It has been more than 10 years since the initial passage of the Sarbanes’ Oxley Act of 2002 and many organizations still struggle to fulfill their auditing and compliance requirements. The Sarbanes’Oxley Act of 2002, referred to by the Senate as the “Public Company Accounting Reform and Investor Protection Act” and by the House of Representatives as the “Corporate and Auditing Accountability and Responsibility Act.” Most users commonly refer to it as Sarbanes’Oxley, Sarbox or most popularly, SOX. The purpose of SOX was to implement accounting and disclosure requirements that will increase transparency in corporate governance and financial reporting and create a formal system of internal checks and balances.
Not sure if you need to take SOX compliance serious?  Formal penalties for non-compliance with SOX can include fines, removal from listings on public stock exchanges, and invalidation of D&O insurance policies. There are also penalties for CEOs and CFOs who willfully submit an incorrect certification to a SOX compliance audit including fines of $5 million and up to 20 years in jail. The act was passed on July 30, 2002, on the heels of the Enron, Worldcom, Tyco International and other high profile corporate scandals. SOX compliance deals with financial governance and accountability, but there are sections of the act have clear implications for data storage and transmission, and information security. IT Managers need to pay special attention to Section 302 and 404. Your entire IT infrastructure from server and network security, to IT practices and operations, must be reinforced and configured to maintain and demonstrate compliance in the event of an audit.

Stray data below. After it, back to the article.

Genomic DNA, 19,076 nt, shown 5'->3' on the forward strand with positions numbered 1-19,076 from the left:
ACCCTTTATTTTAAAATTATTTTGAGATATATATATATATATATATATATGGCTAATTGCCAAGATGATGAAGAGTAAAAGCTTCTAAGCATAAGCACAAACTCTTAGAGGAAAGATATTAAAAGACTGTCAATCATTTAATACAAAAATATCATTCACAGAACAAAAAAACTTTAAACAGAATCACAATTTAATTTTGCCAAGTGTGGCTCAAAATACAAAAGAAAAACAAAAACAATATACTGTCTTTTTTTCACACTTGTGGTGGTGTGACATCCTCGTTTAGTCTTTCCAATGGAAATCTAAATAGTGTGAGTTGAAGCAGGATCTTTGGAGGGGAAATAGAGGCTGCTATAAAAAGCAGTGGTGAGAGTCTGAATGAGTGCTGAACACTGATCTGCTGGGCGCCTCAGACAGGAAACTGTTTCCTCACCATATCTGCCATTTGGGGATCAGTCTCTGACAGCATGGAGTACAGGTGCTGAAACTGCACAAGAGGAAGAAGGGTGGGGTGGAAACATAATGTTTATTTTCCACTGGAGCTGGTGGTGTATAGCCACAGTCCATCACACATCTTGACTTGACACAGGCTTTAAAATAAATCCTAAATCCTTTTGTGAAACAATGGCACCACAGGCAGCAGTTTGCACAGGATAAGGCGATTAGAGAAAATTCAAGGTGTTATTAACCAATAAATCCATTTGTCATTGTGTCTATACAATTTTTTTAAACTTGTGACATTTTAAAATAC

Your organizations IT infrastructure is the backbone of how you communicate,  so it only makes sense that compliance with SOX should require introducing broad information accountability measures.  There are organizations that are creating their high-level data security plans and as these plans get created, SOX compliance needs to play a role. It is true that data governance policies will help keep you SOX compliant, but you can see tangible benefits to your business as well. Many organizations that leverage SOX compliance initiatives are constantly looking for ways to improve their financial reporting. This naturally will lead to improvements in your internal control over your financial reporting. By auditing your existing IT Infrastructure, you can identify inefficiencies and redundancies. By streamlining the reporting and auditing process, you can increase productivity and reduce cost.
While SOX doesn”t specifically mention information security, for practical purposes, an internal control is understood to be any type of protocol dealing with the infrastructure that handles your financial data. internal controls include any computers, network hardware, and other electronic infrastructure that financial data passes through. From the IT side of things, a typical audit will look at four things: access, security, change management, and backup procedures. If you are unsure if you are SOX compliant or if you need to be, let 2W Tech help you. We have security solutions that can ensure your internal controls are running effectively and securely and IT Consultants on staff that can guide you through the process.
Read More:
Risks That Could Stunt Growth for Manufacturers
What’s Your Plan for An Internet Outage?

Building a Business Case for Business Continuity Whitepaper

Enjoyed reading this article? Click the button below to download this asset.

Download “Business Continuity Whitepaper” Now

Building a Business Case for Business Continuity

Please complete the form to download the file.

Back to IT News